In Topics in Algebra, there is an exercise (3.6.5): let $R$ be a commutative, unital ring and let $S\subset R$ be non-empty and such that $s_1 s_2\in S$ if $s_1,s_2\in S$ and $0\not\in S$. Construct $R_S=R\times S/\sim$ with $(r,s)\sim(r',s')$ if there exists $s''\in S$ such that $s''(rs'-sr')=0$. I believe this construction is called a ring localization and generally denoted $S^{-1}R$, but I'll retain the notation of Herstein here.

There are six parts of the question, but the third part is the one I am hung up on (I have done all the rest). He asks "Can $R$ be imbedded in $R_S$?", an imbedding being defined as an injective ring homomorphism. I have shown that under certain circumstances (for instance, if $S$ contains no zero divisor) that an imbedding is possible. On the other hand, I have constructed a couple of explicit examples where an imbedding is not possible, one of which is: if $R=\mathbb{Z}/6\mathbb{Z}$ and $S=\{2,4\}$ then $|R|=6$ while $|R_S|=3$. I tried to come up with the general criteria for an imbedding to be possible, but I am stumped here.

My question is therefore:

is there a simple condition that I'm overlooking for $R$ to be imbeddable or not in $R_S$?

My suspicion is that $S$ having a zero divisor makes it impossible to imbed $R$ in $R_S$, but I couldn't show it. It seems very peculiar to me that the third of six parts should be the most difficult by far. Could Herstein just be looking for a simple "yes, it is possible under certain circumstances"?

  • $\begingroup$ the words are equivalent and Herstein uses "imbed" $\endgroup$ – Jonathan Jan 6 '13 at 1:00
  • 1
    $\begingroup$ Right, but the mathematical terminology has been changed in last 50 years since the book of Herstein was issued. $\endgroup$ – user26857 Jan 6 '13 at 1:13

I think probably Herstein was looking for a "sometimes it works and sometimes it doesn't." For example, here is a counterexample to the claim that no zero divisors suffices...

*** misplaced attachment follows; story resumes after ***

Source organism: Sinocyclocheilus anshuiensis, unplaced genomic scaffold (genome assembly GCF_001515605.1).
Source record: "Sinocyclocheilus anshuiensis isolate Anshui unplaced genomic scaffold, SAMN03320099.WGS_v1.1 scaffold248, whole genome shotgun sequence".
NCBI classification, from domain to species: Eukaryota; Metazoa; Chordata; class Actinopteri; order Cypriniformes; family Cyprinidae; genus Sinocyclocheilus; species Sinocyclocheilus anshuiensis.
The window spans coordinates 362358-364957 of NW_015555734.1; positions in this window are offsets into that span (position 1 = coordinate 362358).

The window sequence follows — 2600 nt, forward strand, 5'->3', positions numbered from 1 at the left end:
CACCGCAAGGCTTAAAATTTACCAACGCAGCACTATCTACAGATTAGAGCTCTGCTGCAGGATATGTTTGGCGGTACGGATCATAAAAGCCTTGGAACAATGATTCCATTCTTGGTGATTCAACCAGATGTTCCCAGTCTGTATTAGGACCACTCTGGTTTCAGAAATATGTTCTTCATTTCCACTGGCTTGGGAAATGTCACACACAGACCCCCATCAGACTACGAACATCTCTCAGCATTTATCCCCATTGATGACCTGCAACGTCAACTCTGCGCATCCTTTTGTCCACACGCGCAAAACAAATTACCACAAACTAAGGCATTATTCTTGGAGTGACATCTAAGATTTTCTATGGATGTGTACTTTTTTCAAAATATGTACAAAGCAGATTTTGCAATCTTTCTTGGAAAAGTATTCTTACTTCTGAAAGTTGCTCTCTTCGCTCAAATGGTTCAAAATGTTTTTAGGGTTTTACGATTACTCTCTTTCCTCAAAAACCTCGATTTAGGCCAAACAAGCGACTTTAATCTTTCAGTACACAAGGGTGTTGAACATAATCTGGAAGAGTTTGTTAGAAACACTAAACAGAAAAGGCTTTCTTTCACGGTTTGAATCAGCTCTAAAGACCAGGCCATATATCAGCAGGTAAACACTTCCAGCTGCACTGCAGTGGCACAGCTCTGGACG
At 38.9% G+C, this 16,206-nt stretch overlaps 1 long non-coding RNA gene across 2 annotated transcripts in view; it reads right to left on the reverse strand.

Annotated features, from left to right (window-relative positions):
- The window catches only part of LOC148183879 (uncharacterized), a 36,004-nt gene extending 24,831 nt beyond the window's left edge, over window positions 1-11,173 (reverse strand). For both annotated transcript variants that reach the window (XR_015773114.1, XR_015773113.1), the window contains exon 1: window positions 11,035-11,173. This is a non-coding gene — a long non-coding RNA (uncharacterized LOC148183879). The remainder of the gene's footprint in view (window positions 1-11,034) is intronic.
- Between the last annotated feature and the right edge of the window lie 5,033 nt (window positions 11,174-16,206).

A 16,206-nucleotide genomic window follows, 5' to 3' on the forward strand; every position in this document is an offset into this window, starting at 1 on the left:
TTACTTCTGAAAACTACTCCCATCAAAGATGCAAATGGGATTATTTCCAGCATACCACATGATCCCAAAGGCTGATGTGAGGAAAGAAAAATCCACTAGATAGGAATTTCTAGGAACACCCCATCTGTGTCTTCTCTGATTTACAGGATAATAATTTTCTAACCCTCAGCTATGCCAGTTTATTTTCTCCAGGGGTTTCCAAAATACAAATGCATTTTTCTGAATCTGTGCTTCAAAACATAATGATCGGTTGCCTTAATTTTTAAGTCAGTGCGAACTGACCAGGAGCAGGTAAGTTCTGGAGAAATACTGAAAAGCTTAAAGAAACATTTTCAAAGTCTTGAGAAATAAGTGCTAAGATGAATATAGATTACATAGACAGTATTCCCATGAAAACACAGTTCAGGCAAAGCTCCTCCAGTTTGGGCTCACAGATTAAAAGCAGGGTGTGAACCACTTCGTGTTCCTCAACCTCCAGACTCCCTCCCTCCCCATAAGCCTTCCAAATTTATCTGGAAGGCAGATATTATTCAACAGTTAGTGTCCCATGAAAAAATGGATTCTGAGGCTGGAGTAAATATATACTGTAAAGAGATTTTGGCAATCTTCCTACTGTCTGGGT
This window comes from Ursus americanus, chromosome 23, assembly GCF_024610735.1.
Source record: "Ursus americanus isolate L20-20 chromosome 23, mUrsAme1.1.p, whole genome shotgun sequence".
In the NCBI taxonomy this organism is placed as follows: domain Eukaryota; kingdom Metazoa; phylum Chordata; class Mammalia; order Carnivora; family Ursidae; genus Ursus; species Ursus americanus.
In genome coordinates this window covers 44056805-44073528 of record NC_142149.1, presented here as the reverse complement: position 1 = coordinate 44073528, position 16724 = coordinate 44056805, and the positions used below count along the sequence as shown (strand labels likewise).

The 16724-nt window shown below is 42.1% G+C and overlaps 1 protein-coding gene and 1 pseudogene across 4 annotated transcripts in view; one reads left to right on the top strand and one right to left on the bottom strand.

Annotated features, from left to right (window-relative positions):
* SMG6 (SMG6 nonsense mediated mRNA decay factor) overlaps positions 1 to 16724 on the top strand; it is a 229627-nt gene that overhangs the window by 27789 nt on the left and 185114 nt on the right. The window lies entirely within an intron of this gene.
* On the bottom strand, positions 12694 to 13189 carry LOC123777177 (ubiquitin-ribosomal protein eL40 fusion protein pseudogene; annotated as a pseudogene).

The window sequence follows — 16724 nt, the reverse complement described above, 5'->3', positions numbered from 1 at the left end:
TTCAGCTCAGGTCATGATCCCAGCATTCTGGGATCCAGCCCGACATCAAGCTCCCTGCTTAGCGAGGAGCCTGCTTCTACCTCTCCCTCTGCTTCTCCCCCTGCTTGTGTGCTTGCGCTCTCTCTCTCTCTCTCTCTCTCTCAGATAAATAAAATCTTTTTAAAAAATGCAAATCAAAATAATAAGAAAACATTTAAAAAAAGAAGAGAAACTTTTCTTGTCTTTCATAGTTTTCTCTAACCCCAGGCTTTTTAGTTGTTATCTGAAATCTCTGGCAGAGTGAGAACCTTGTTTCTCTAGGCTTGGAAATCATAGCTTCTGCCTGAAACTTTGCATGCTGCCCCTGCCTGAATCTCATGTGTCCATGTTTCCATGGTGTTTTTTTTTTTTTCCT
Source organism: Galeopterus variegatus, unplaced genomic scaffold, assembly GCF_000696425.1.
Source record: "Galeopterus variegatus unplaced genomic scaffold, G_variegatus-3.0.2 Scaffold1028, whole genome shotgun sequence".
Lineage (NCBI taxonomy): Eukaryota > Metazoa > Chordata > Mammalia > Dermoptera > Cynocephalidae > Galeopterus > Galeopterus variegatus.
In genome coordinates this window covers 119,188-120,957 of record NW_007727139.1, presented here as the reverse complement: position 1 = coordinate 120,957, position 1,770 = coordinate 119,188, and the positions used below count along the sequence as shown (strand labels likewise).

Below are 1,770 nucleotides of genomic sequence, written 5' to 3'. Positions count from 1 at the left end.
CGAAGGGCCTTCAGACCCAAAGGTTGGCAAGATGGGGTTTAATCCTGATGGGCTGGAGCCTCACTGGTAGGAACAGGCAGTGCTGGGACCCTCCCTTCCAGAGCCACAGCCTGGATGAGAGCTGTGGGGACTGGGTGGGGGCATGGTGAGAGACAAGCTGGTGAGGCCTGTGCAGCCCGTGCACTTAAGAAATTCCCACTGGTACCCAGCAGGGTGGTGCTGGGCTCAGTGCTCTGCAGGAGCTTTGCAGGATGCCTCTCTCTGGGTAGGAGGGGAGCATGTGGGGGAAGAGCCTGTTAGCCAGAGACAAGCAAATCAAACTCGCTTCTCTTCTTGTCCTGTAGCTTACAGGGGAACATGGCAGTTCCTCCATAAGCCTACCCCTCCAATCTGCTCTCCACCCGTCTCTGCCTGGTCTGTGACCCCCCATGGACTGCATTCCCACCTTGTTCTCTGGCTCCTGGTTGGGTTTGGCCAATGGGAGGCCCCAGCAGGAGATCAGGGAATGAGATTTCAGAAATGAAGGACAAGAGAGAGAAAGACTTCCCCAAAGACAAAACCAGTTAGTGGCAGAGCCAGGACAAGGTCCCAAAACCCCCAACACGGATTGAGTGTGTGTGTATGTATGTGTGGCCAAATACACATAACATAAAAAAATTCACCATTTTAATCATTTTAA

Let $R = \mathbb{Z}[x_1^{\pm 1}, y_1, z_1, x_2^{\pm 1}, y_2, z_2, ...]/ (y_1y_2, z_1z_2, y_3y_4, z_3z_4, y_5y_6, ...)$. That is, we adjoined countably many generators and then (i) inverted countably many and (ii) made countably many zero divisors.

Now let $S = \{ y_1, y_3, y_5, ...\}$.

Then $S^{-1}R = \mathbb{Z}[ x_i^{\pm 1}, y_{2j+1}^{\pm 1}, z_k]/ (z_1 z_2, z_3z_4, ...)$ which is isomorphic to the original ring.

  • $\begingroup$ Thanks and +1. I will think about your example when I have some time later today. Particularly thanks for venturing a guess as to what Herstein had in mind as an answer. $\endgroup$ – Jonathan Jan 5 '13 at 20:46

If you are asking the following: there exists $f:R\to R_S$ an injective ring homomorphism iff $S$ contains only non-zerodivisors, then the answer is NO.

Let $R=\mathbb Z\times \mathbb Z^{\mathbb N}$ and $S=\mathbb Z\times (\mathbb Z-\{0\})^{\mathbb N}$. Then $S^{-1}R\simeq \mathbb Q^{\mathbb N}$ and we clearly have an embedding from $R$ to $S^{-1}R$. But $S$ obviously contains zerodivisors.

Remark. Maybe it's worthy to mention that I've used the following property: if $R=\prod R_i$ (an arbitrary direct product) and $S=\prod S_i$, where $S_i\subseteq R_i$ are multiplicative systems, then $S^{-1}R\simeq\prod S_i^{-1}R_i$.

  • $\begingroup$ Thank you and +1, I'll study your example when I have a bit more time. It doesn't truly answer my question, but it may shed some light. $\endgroup$ – Jonathan Jan 5 '13 at 20:44
  • $\begingroup$ @Jonathan Welcome! Let me just say that this example shows that there is no clear answer to your question. $\endgroup$ – user26857 Jan 5 '13 at 20:52

Your Answer

By clicking “Post Your Answer”, you agree to our terms of service, privacy policy and cookie policy

Not the answer you're looking for? Browse other questions tagged or ask your own question.